The best way to manage anxiety and make sure you have the best possible experience is to opt for IV sedation. It is the recommended method and chosen by many patients. Dr. Kazemi is trained and licensed in administering office anesthesia. Its safety is attributed to continued monitoring techniques, the short acting nature of the medications, availability of emergency equipment, and, most importantly, proper training of the surgeon and the staff. Another option is local anesthesia, with or without nitrous oxide (laughing gas), but in that case, the patient is completely awake and fully aware of the procedure.

Recovery

Most patients are primarily concerned about pain and swelling after surgery, what they can eat, and when they can return to normal activities. Recovery can vary based on the following factors:

  • Complexity of surgery: The more complex the surgery, the higher the chance of increased discomfort, swelling, and overall recovery.
  • Surgical approach and technique: Conservative and minimally surgical approaches can minimize discomfort, possibly avoid swelling, and speed of recovery.
  • Length of surgery: Typically, longer surgical procedures require more healing and recovery time.
  • Post-operative instructions: You can improve your recovery by closely adhering to both pre-operative and post-operative instructions. Follow them closely and you can recover faster.
  • Individual’s physiology and healing potential: This is highly variable between different individuals. Good nutrition and general state of health help to speed up your recovery.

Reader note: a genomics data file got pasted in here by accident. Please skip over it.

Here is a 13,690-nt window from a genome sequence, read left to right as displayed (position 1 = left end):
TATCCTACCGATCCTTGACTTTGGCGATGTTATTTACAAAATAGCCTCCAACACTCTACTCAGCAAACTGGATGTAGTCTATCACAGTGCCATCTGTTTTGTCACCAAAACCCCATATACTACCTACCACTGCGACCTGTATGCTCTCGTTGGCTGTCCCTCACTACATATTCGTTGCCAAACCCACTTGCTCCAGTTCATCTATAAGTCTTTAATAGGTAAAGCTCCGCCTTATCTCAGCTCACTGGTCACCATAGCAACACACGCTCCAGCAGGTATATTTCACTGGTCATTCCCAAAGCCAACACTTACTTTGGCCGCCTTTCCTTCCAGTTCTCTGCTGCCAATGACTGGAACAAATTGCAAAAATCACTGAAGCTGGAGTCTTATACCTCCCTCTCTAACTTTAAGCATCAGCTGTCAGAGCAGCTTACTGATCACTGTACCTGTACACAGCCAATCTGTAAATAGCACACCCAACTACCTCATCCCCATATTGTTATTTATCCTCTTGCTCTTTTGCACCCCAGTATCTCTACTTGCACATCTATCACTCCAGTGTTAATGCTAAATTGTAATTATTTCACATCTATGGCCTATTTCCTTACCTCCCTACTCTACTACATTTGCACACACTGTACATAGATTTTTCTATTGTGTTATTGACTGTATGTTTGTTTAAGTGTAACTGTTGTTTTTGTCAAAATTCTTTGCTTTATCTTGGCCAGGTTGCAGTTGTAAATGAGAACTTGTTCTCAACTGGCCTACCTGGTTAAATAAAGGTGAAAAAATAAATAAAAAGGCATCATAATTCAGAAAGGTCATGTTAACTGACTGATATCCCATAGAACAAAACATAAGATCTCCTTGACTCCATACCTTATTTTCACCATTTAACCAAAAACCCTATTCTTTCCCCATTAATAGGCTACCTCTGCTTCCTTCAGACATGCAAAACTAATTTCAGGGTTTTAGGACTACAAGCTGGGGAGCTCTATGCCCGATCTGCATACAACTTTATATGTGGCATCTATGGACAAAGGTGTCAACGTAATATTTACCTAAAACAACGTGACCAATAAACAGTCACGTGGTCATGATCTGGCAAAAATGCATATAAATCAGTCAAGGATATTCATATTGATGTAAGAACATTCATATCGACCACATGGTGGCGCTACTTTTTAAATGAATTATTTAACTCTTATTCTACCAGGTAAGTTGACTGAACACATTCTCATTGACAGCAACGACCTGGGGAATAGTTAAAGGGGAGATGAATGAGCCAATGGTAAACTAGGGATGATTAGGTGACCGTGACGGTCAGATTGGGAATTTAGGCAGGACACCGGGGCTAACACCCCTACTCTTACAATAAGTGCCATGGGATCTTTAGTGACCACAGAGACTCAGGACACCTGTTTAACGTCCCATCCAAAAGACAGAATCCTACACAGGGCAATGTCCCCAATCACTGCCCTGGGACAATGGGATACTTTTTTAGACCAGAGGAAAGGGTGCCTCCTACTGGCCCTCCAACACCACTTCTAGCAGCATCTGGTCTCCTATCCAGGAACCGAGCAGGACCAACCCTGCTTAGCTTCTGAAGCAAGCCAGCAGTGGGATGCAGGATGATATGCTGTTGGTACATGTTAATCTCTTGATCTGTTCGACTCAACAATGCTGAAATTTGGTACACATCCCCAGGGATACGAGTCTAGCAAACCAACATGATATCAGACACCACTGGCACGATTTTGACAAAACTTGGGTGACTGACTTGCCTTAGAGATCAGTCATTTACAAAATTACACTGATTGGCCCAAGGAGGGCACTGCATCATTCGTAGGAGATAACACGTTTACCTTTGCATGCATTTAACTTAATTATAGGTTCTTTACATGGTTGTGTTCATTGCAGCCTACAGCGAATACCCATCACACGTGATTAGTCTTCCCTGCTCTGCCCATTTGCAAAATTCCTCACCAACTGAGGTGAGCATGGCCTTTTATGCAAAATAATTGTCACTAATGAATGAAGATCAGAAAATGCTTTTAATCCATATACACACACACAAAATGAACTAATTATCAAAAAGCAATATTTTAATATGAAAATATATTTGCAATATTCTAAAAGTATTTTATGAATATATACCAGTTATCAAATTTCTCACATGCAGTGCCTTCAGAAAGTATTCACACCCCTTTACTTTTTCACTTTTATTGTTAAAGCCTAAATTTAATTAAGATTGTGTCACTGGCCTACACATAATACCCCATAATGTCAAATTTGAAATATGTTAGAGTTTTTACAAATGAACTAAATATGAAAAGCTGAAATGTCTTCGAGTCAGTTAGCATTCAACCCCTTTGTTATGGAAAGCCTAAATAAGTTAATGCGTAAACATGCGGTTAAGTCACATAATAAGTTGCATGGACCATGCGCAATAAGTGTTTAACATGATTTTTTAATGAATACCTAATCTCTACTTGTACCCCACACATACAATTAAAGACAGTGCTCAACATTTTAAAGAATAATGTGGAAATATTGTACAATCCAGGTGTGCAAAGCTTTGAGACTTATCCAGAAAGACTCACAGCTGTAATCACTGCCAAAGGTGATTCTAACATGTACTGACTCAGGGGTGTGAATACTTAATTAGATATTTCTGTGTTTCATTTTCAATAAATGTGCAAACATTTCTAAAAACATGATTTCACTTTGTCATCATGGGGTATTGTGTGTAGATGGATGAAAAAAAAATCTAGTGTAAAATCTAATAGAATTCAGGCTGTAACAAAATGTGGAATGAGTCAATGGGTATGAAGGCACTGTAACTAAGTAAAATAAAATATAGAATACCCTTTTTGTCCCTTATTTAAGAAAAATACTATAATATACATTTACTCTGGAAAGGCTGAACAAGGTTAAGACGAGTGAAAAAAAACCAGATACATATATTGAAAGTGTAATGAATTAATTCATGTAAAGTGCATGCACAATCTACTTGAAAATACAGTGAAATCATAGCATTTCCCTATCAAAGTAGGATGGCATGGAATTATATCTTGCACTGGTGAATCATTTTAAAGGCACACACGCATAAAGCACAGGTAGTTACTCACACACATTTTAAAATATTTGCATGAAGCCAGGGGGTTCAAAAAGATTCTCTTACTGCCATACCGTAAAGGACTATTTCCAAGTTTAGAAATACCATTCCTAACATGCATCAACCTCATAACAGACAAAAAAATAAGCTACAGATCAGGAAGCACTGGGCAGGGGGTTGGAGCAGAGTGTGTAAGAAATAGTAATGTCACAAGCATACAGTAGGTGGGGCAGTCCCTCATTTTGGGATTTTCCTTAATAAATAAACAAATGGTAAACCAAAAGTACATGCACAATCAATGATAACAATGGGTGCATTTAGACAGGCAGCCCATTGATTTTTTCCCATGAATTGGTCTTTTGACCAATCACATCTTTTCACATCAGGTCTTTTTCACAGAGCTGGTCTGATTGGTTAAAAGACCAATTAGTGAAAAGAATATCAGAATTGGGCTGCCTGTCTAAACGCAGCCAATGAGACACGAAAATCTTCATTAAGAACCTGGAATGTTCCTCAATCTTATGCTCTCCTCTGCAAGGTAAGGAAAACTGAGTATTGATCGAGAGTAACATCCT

April Nowicki
“I was welcomed immediately by the same person who I had been corresponding with prior to my visit, and waited less than five minutes in the waiting area. The procedure (four wisdom teeth extractions, IV sedation) was quite enjoyable, actually, since I was totally asleep and what with the attractive Dr. Kazemi and his adorable, smiling assistants all over the place. Recovery was much quicker than I expected and as close to painless as it could be given the circumstances.”

While recovery is different for everyone, you may expect the following.

Pain:

Level and duration of pain depends on the complexity of the surgery, technique, and patient’s tolerance. Most patients experience three to four days of elevated pain, commonly managed with pain medications such as Vicodin or Percocet. As pain gradually diminishes over the next two to three days, Ibuprofen (Advil) or Acetaminophen (Tylenol) can be used. After seven to ten days, most patients no longer have pain and may stop their medications.

Swelling:

Any swelling related to surgery will maximize in 36 to 48 hours following procedure, and gradually taper over the next five to seven days. Ice helps to reduce swelling in the first 24 hours. If extractions were done in a conservative fashion, you may experience no swelling at all.

Diet:

Upon arrival home, you may have water, juices, soups, shakes, puree, and very soft food. A soft diet is recommended up to five to seven days. No hard, crispy, or spicy should be eaten during this period. The general rule is if you have to chew, it’s probably too hard. After seven days, patients may gradually return to normal food.

Activity:

Get plenty of rest on day of surgery. Some patients may feel well enough the following day to walk and go out. That’s all right, but take it easy. Avoid strenuous activities for the first two to three days. Refrain from sports, lifting, or doing anything that requires exertion. After three days, if patients feel more comfortable, they can walk, go for a gentle swim, or do very low-impact exercise., such as swimming or walking. Mild activities may cause some pain but not enough to disturb the surgery site or open the sutures.

Most patients return to work, school, or some normal activities one to two days after surgery. Most schedule their surgery on a Friday and are ready to return to wok or class by Monday. There is no problem with traveling or flying the following day, although it’s best to rest for a day or two. Of course there are always variations in overall response and recovery.

Your Visit, Experience, and Recovery